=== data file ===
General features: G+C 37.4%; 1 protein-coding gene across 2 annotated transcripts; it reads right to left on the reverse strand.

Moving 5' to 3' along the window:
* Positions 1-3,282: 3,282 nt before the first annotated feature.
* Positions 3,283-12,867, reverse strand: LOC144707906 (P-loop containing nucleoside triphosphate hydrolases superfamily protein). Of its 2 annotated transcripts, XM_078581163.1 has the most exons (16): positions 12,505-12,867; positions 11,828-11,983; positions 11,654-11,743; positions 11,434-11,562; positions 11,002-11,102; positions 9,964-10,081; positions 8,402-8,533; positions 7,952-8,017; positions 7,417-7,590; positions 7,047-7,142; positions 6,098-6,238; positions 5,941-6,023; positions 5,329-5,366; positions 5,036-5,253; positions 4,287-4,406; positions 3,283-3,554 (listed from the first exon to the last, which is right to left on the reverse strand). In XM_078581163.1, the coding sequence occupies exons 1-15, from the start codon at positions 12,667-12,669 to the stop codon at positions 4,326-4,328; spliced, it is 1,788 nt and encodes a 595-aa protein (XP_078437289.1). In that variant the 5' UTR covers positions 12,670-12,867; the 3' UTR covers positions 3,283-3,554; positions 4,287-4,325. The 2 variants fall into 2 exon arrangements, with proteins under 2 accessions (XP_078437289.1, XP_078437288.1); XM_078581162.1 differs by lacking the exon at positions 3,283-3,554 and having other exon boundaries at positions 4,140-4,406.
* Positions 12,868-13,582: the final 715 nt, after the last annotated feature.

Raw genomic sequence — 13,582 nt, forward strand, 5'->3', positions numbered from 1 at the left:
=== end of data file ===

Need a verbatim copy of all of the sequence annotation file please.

General features: G+C 37.4%; 1 protein-coding gene across 2 annotated transcripts; it reads right to left on the reverse strand.

Moving 5' to 3' along the window:
* Positions 1-3,282: 3,282 nt before the first annotated feature.
* Positions 3,283-12,867, reverse strand: LOC144707906 (P-loop containing nucleoside triphosphate hydrolases superfamily protein). Of its 2 annotated transcripts, XM_078581163.1 has the most exons (16): positions 12,505-12,867; positions 11,828-11,983; positions 11,654-11,743; positions 11,434-11,562; positions 11,002-11,102; positions 9,964-10,081; positions 8,402-8,533; positions 7,952-8,017; positions 7,417-7,590; positions 7,047-7,142; positions 6,098-6,238; positions 5,941-6,023; positions 5,329-5,366; positions 5,036-5,253; positions 4,287-4,406; positions 3,283-3,554 (listed from the first exon to the last, which is right to left on the reverse strand). In XM_078581163.1, the coding sequence occupies exons 1-15, from the start codon at positions 12,667-12,669 to the stop codon at positions 4,326-4,328; spliced, it is 1,788 nt and encodes a 595-aa protein (XP_078437289.1). In that variant the 5' UTR covers positions 12,670-12,867; the 3' UTR covers positions 3,283-3,554; positions 4,287-4,325. The 2 variants fall into 2 exon arrangements, with proteins under 2 accessions (XP_078437289.1, XP_078437288.1); XM_078581162.1 differs by lacking the exon at positions 3,283-3,554 and having other exon boundaries at positions 4,140-4,406.
* Positions 12,868-13,582: the final 715 nt, after the last annotated feature.

Raw genomic sequence — 13,582 nt, forward strand, 5'->3', positions numbered from 1 at the left: